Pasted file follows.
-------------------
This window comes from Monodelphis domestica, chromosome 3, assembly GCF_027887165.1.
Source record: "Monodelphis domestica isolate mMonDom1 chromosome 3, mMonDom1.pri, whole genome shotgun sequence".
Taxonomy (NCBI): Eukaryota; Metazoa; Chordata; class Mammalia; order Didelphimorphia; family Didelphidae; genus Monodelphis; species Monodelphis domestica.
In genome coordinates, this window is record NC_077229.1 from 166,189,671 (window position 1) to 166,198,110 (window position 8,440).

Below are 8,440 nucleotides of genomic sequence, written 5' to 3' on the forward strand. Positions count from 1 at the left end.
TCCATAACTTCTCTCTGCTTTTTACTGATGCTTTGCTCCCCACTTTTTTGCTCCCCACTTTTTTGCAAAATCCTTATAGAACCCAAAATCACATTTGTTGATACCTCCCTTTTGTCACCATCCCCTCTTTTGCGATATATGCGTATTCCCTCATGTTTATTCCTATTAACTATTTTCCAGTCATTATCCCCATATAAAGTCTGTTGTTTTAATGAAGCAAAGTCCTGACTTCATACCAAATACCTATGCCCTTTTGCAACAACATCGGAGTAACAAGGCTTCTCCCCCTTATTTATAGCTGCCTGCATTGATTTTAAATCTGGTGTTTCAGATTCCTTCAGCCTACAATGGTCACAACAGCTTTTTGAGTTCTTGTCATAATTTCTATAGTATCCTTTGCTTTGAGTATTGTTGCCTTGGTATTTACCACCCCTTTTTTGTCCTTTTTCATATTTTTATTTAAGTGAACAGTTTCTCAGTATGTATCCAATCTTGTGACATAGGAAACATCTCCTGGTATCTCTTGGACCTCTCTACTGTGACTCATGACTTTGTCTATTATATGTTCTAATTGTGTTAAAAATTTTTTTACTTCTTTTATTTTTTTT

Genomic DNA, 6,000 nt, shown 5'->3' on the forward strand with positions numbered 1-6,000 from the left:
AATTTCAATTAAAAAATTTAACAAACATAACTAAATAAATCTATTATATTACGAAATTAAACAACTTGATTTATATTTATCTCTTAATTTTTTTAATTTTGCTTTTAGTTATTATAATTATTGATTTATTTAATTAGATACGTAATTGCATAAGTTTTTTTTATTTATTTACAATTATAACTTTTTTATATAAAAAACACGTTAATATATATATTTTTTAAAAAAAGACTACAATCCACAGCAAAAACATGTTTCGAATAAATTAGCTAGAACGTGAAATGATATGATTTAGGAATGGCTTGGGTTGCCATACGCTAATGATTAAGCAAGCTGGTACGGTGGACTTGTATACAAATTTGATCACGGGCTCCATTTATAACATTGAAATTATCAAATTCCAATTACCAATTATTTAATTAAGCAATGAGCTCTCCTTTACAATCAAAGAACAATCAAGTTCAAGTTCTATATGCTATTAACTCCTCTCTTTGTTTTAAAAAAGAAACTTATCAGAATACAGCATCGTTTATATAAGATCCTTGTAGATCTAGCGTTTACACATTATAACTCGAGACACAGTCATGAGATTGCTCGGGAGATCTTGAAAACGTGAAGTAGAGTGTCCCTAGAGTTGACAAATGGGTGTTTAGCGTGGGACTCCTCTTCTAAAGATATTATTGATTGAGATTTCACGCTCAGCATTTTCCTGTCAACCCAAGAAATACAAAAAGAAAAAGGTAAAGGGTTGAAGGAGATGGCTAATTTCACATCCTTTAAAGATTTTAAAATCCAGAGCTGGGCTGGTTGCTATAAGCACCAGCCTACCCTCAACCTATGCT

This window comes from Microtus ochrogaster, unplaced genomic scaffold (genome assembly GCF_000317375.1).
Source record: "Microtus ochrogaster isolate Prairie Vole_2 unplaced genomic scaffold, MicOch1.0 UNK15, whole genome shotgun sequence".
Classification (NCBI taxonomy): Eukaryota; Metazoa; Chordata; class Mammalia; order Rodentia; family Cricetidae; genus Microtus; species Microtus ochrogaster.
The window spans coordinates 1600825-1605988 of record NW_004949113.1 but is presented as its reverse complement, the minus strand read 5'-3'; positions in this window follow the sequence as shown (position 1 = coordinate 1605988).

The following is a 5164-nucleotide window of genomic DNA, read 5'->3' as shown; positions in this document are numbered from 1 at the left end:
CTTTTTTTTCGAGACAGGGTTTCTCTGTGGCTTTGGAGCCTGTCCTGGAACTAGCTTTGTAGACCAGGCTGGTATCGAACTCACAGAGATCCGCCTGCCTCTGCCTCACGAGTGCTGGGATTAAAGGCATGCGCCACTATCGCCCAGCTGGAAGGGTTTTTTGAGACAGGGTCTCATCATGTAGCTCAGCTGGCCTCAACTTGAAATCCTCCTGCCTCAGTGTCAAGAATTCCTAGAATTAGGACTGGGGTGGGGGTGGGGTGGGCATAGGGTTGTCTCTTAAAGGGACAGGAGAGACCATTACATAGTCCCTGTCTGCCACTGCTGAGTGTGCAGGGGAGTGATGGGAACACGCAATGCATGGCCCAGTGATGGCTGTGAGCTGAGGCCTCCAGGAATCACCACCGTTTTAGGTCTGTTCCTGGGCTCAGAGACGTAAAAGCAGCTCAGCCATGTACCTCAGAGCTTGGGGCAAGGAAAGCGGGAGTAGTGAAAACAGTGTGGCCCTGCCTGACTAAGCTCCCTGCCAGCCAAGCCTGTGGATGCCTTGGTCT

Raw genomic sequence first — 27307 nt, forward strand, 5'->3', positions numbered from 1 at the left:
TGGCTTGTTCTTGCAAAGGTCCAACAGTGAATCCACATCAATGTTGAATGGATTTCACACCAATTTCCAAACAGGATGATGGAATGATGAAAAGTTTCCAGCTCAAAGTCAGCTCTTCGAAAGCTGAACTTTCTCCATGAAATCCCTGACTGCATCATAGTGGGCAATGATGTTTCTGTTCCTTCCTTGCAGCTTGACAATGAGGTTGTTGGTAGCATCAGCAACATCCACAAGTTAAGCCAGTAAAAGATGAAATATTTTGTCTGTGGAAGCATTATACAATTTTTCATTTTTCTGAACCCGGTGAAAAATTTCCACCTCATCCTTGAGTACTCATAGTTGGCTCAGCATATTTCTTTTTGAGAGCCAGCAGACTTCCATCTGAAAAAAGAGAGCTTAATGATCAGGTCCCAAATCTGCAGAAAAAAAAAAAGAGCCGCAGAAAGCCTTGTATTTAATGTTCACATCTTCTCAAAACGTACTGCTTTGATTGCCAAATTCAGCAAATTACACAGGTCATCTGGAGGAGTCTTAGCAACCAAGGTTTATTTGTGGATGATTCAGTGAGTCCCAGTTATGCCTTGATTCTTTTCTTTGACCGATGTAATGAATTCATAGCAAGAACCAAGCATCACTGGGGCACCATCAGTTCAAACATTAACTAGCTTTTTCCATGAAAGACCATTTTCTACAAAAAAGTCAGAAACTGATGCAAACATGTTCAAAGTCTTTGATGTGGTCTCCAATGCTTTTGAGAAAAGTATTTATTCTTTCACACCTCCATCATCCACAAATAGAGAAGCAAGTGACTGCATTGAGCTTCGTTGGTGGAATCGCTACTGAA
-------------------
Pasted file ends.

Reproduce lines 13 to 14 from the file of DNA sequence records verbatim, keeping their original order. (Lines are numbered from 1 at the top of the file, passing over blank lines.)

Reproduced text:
The following is a 5164-nucleotide window of genomic DNA, read 5'->3' as shown; positions in this document are numbered from 1 at the left end:
CTTTTTTTTCGAGACAGGGTTTCTCTGTGGCTTTGGAGCCTGTCCTGGAACTAGCTTTGTAGACCAGGCTGGTATCGAACTCACAGAGATCCGCCTGCCTCTGCCTCACGAGTGCTGGGATTAAAGGCATGCGCCACTATCGCCCAGCTGGAAGGGTTTTTTGAGACAGGGTCTCATCATGTAGCTCAGCTGGCCTCAACTTGAAATCCTCCTGCCTCAGTGTCAAGAATTCCTAGAATTAGGACTGGGGTGGGGGTGGGGTGGGCATAGGGTTGTCTCTTAAAGGGACAGGAGAGACCATTACATAGTCCCTGTCTGCCACTGCTGAGTGTGCAGGGGAGTGATGGGAACACGCAATGCATGGCCCAGTGATGGCTGTGAGCTGAGGCCTCCAGGAATCACCACCGTTTTAGGTCTGTTCCTGGGCTCAGAGACGTAAAAGCAGCTCAGCCATGTACCTCAGAGCTTGGGGCAAGGAAAGCGGGAGTAGTGAAAACAGTGTGGCCCTGCCTGACTAAGCTCCCTGCCAGCCAAGCCTGTGGATGCCTTGGTCT